And, with landfills becoming scarcer and increasing limitations on what can and cannot be disposed of, the occasional dump run may not be a real option anyway. Besides, if an item can be recycled then it makes no sense to opt for leaving it in a landfill to take up space and deprive the recycling stream of much needed materials.
You might be surprised the next time you have a major clean-out, or after your next spring cleaning, how much of the “junk” you are getting rid of can be recycled. If not the entire item, at least major portions of the components can be.
For example, did you know that you can recycle appliances at any recycle center that is equipped for them? That’s right! And pretty much all your old electronics contain significant amounts of materials in them that can recycled or reused. These unwanted electronic items are what are known as e-waste, or electronic waste.
And there’s more!
Here’s a handy infographic that lists the top five household items that can be recycled instead of taken away to a landfill:
Large appliances are often referred to as "white goods" in the industry. These include refrigerators, freezers, washing machines, tumble driers, dishwashers, and air conditioners. They are typically all the large electrical goods for the house which were traditionally available only in white.
And, as we've noted here, they are largely recyclable.
For example, according to the EPA, around 9 million refrigerator/freezer units are thrown out in the U.S. every year. And around 90 percent of those refrigerators will end up in some type of recycling program.
Got Large Junk? What To Do With It
Unfortunately, because of the costs associated with dumping large household items, many of them end up being abandoned on the side of a road or in a vacant lot. It’s not uncommon to see sofas, mattresses, old microwaves or even washing machines that have been surreptitiously dumped during the night.
And, of course, this is never a good idea. Not only is it unsightly, but it can be a potential hazard not to mention illegal in most places. Yes, taking old stove or refrigerator to the dump can be costly. And, in many places, it’s likely that you might not be able to dump your old appliances there.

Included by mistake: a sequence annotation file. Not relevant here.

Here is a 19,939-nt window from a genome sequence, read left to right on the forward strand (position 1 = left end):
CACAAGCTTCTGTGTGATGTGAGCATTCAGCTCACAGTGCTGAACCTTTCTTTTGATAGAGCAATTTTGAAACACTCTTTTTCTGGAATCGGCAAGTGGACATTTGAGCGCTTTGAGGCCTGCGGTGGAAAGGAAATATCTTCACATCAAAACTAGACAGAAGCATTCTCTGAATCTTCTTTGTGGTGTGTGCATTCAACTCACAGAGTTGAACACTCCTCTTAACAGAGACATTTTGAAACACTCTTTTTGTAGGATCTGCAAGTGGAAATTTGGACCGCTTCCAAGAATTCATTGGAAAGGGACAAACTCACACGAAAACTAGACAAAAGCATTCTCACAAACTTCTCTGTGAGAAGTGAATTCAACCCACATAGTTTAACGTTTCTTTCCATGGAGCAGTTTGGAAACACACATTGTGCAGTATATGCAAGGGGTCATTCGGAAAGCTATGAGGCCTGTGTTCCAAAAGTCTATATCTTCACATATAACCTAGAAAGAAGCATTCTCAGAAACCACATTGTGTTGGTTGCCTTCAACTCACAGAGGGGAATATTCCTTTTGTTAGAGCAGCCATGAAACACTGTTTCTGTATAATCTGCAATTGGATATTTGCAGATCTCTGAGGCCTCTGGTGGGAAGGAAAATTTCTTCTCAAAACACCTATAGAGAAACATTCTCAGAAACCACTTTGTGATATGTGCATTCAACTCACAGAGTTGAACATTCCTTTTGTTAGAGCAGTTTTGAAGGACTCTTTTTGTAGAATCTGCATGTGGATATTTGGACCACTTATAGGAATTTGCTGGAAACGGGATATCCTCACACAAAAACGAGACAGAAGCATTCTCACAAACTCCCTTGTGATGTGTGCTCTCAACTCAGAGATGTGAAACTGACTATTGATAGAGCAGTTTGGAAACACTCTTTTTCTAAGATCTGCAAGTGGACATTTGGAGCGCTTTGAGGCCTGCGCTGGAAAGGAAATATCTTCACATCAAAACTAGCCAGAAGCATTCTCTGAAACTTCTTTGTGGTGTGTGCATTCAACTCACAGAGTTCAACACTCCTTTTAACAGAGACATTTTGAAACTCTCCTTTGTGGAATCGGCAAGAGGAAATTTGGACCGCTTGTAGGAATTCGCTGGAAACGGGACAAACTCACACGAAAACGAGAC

So, what can you do with your large items?
If you find yourself with an old item that is usable or that still works, you can try selling it online with sites like Craigslist and eBay. In addition, you can try to sell it to a friend or neighbor, or maybe in a yard sale.
Another option is to donate that unwanted item.
Donating your used furniture, tools and appliances can be a great option to selling them or dumping them. There are many organizations that will pick them up for you and you can often use the donation towards a tax write off.
However, if you don’t want to take the time and effort to sell or donate your large items, then you’re in luck! If you simply want to get rid of an old appliance or other large item, there are businesses that will pick them up from you and then dismantle them for the usable parts and recyclable materials.
Hiring a Professional Junk Hauling Team for Recycling Made Easy
The easiest option is to hire a professional team from Junk King to take care of it all for you. We provide professional junk hauling services for removing refrigerators, freezers, ovens, stoves, flattops, dishwashers, ranges and more.
We have all the equipment and man power to remove a large refrigerator up a small stairway or down your basement steps out through the garage. We can remove commercial appliances if you are renovating a restaurant or upgrading your old equipment.
Junk King will remove any household appliance that you deem unfit. Whether the appliance is broken, or you just want to upgrade your equipment, Junk King can help you get it out of the way. We provide an eco-friendly appliance removal service to help you get rid of any unwanted washers and dryers, or any heating and cooling equipment.
Our professional and insured appliance disposal team will show up at your home or office and we call 15 to 30 minutes before we arrive on site. Not only that, but we’ll give you a free estimate based on how much room your items take up in our truck.
You just point, and we haul your old appliances into our junk removal trucks, with no hidden fees.
And it’s as simple as 1, 2, 3...
You can make an appointment by booking online above or by calling 1.888.888.JUNK (5865).